Taking full advantage of bankruptcy court, and the ability to drop contracts it no longer wants, GM is dumping dozens of sponsorships around the country. From a clock in Times Square to a minor league baseball team in northwest Michigan, General Motors is dropping its logos and marketing messages. It's a smart move and one that shows the company is serious about looking at how it markets the company.
This is not to say there isn't value sponsoring some of these teams, landmarks, events. Depending on the venue and audience, there is immense value. The issue is GM lacking a coherent strategy. Not surprising, given the patchwork of sponsorships put together by GM over the years.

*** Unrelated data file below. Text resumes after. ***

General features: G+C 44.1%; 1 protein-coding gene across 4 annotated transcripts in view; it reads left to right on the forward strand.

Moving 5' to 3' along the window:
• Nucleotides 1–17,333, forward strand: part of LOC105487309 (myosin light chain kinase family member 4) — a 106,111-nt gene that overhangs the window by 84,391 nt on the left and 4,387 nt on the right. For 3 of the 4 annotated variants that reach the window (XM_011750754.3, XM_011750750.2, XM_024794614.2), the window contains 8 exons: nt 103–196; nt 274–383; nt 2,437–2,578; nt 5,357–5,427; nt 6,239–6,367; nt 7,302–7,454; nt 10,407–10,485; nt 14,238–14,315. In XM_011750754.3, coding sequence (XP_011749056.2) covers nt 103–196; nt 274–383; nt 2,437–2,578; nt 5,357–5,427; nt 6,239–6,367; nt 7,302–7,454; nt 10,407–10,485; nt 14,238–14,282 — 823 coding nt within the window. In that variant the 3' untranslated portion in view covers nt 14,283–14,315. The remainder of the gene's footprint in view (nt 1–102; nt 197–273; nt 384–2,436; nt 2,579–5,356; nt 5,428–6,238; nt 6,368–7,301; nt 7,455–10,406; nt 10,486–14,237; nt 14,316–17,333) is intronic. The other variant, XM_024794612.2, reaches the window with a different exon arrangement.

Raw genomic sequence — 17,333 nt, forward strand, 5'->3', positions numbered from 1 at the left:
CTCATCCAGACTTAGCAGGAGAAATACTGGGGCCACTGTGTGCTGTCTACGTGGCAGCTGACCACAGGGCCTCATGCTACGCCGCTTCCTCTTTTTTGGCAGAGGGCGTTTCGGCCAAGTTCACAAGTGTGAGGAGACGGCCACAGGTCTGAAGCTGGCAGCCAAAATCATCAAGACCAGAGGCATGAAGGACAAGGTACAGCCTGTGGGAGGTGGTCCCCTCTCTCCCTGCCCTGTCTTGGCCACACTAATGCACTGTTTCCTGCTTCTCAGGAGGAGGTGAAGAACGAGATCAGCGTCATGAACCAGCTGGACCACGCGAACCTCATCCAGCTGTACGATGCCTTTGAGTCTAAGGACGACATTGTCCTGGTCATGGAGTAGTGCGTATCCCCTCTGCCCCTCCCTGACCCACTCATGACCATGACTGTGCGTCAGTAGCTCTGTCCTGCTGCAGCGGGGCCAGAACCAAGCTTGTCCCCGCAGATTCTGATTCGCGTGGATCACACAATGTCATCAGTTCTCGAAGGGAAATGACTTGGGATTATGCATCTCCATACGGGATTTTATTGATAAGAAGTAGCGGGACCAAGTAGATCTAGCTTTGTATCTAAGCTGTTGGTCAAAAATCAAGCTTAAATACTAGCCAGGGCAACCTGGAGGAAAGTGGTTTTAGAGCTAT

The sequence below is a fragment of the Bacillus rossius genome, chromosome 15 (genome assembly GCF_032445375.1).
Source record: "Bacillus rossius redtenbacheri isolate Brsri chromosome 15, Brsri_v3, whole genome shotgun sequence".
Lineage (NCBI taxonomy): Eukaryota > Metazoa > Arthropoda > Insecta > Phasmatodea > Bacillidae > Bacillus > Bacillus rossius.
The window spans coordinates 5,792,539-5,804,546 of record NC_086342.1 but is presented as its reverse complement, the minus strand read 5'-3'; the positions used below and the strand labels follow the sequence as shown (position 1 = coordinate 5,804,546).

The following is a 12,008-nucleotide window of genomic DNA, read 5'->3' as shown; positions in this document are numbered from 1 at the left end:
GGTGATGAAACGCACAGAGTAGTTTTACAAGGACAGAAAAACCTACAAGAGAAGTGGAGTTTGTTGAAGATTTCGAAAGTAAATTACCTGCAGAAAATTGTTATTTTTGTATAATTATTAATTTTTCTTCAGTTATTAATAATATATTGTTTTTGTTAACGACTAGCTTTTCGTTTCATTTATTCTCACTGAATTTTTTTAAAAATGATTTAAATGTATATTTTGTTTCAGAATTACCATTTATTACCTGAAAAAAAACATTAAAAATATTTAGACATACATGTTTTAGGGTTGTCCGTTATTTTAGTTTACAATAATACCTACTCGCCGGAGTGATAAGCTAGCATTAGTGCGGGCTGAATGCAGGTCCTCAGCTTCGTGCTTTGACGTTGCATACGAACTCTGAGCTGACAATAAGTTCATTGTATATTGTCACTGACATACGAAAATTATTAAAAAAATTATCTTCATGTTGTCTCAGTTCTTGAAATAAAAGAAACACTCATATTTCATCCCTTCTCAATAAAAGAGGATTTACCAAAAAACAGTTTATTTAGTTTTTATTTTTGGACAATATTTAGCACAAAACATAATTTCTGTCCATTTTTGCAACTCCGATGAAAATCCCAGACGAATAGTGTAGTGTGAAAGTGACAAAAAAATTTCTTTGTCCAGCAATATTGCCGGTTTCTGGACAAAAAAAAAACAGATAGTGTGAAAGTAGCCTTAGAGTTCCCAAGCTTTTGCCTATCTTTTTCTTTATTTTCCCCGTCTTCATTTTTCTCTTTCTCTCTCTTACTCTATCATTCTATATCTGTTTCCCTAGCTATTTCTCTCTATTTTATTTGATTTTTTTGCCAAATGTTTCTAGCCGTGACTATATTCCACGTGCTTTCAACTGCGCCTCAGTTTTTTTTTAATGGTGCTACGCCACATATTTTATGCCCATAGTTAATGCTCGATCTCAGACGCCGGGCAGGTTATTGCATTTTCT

So the company will pull back and see what makes sense to sponsor, and at what price. Frankly, now is the time to do it. With Vice Chairman Bob Lutz starting a complete review of GM's marketing strategy, the company is looking at new approaches to reaching potential customers. And given the aggressive approach Lutz is promising, the auto maker needs to be creative with what it sponsors and how it does that.
Some sponsorships will never go away. NASCAR? No way. The big pro sports? Doubtful. But some events may not be worth their price tag. Look at the Super Bowl. GM skipped it last year as the company was skidding towards bankruptcy and you could argue it was a wise, cost saving move.
For decades GM has seemingly tried to be everywhere in an attempt to reach everyone. The scatter shot approach has left the auto maker with a message that sometimes works, but more often is vague.
Click on Ticker to Track Corporate News:
- Ford Motor
- General Motors
- Toyota Motor
- Honda Motor
Questions? Comments? BehindTheWheel@cnbc.com